The US government has secured an extension to keep computers infected with the DNSChanger malware connected to the internet until July 9th. The move prolongs the original date of March 8th set by the Southern District of New York court, which would have seen the remaining infected systems be cut off from the web. Systems infected with DNSChanger — which were originally reported to number about four million worldwide, including systems at half of all fortune 500 companies and US federal agencies — currently access the internet through temporary DNS servers that replaced the rogue servers seized by the FBI. While the instances of DNSChanger appear to have dropped significantly, the original 120 days to clean out the malware apparently wasn't enough.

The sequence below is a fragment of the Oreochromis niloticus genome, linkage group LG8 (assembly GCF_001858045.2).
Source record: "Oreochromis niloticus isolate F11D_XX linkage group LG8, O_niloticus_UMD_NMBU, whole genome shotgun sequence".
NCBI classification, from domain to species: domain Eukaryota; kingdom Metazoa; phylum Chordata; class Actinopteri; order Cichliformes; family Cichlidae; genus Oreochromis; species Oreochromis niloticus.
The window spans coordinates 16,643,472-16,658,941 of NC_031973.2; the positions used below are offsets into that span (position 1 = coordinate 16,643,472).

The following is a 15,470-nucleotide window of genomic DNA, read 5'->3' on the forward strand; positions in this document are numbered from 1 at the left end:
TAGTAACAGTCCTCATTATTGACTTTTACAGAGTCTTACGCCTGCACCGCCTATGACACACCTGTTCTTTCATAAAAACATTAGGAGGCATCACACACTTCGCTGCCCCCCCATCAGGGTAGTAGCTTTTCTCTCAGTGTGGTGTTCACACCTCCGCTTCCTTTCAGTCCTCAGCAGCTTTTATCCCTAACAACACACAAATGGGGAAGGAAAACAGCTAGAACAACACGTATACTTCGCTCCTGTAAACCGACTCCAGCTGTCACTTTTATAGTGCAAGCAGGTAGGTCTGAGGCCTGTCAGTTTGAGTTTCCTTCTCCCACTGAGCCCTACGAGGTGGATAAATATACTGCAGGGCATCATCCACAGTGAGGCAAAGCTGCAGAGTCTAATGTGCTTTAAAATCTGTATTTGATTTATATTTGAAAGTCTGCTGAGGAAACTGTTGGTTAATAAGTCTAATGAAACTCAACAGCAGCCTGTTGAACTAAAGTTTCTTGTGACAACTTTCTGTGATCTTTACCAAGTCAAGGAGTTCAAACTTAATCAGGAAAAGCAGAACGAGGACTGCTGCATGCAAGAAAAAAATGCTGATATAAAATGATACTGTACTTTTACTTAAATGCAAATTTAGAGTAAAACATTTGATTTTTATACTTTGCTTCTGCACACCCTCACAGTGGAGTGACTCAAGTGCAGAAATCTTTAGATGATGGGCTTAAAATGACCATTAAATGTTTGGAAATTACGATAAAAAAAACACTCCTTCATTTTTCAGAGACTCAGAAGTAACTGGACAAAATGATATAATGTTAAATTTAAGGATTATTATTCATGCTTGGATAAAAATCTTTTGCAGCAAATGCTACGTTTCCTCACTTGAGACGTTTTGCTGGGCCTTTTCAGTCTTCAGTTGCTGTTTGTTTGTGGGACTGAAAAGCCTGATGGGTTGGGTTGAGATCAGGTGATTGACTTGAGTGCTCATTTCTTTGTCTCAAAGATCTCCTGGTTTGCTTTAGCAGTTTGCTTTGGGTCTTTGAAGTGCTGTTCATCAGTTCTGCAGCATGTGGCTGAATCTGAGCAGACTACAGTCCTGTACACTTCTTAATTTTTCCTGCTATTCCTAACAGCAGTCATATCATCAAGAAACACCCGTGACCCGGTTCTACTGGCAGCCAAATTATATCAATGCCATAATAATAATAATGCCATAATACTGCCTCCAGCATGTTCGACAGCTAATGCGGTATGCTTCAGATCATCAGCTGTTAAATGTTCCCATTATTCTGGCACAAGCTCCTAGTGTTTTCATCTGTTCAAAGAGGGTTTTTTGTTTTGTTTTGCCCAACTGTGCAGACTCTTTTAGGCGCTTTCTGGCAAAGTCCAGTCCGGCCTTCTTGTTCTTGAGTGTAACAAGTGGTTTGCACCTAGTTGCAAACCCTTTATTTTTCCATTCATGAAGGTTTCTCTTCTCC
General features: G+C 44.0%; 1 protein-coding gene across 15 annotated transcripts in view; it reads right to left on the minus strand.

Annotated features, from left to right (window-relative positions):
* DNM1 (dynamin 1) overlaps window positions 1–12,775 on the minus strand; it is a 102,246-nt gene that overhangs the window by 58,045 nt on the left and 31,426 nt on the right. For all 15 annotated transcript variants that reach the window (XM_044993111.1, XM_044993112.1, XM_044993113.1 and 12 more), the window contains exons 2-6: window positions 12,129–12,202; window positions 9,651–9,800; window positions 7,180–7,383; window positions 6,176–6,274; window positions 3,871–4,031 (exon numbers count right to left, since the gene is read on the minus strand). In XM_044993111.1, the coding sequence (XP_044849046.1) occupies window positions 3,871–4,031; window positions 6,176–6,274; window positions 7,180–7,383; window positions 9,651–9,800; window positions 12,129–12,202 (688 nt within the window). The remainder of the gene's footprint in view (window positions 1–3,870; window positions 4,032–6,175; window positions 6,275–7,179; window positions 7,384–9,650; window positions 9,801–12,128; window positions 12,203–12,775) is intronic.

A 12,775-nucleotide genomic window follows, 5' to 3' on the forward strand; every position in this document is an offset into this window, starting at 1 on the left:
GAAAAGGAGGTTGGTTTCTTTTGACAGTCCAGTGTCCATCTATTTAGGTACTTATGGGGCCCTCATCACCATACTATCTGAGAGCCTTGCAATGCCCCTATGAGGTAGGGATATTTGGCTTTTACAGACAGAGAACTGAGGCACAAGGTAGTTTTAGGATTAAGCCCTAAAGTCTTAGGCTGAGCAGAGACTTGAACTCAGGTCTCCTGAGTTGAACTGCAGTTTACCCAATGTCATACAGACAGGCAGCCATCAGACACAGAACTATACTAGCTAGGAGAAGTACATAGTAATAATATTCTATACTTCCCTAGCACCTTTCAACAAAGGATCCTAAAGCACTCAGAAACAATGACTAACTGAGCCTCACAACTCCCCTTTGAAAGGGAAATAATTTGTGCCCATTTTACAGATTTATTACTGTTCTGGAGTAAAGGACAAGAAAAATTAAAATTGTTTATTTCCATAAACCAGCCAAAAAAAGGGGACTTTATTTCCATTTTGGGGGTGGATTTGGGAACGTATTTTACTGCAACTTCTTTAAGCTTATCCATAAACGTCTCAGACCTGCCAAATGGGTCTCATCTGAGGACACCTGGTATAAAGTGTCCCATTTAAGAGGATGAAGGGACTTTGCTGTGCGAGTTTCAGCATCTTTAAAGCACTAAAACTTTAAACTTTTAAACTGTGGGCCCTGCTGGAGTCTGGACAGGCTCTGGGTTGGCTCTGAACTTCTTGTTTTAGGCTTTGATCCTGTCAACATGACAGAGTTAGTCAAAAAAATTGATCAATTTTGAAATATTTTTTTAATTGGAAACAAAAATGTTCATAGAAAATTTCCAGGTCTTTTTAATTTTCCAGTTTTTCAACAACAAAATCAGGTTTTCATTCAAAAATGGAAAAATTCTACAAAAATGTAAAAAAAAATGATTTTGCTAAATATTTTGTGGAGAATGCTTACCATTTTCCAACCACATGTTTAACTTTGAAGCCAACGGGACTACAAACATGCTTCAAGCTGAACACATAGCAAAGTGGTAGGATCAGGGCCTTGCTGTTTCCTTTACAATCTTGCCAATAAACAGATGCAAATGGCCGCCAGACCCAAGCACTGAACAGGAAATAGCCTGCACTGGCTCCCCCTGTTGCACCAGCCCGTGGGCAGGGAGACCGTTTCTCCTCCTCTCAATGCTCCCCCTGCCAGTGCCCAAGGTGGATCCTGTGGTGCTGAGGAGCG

Over the last month, the temporary servers routed an average of 430,000 infected IP addresses according to the government request for extension. Security firm Internet Identity also found that at least 94 Fortune 500s and three major government agencies are still infected with DNSChanger. The remaining infected systems will now have an additional four months to get rid of the malware before having their DNS pulled.

It's estimated that DNSChanger generated close to $14 million in illicit advertising money via click hi-jacking and replacing online ads. The six individuals who were allegedly responsible for releasing the malware have been cleared for extradition by an Estonian court to face trial in the US.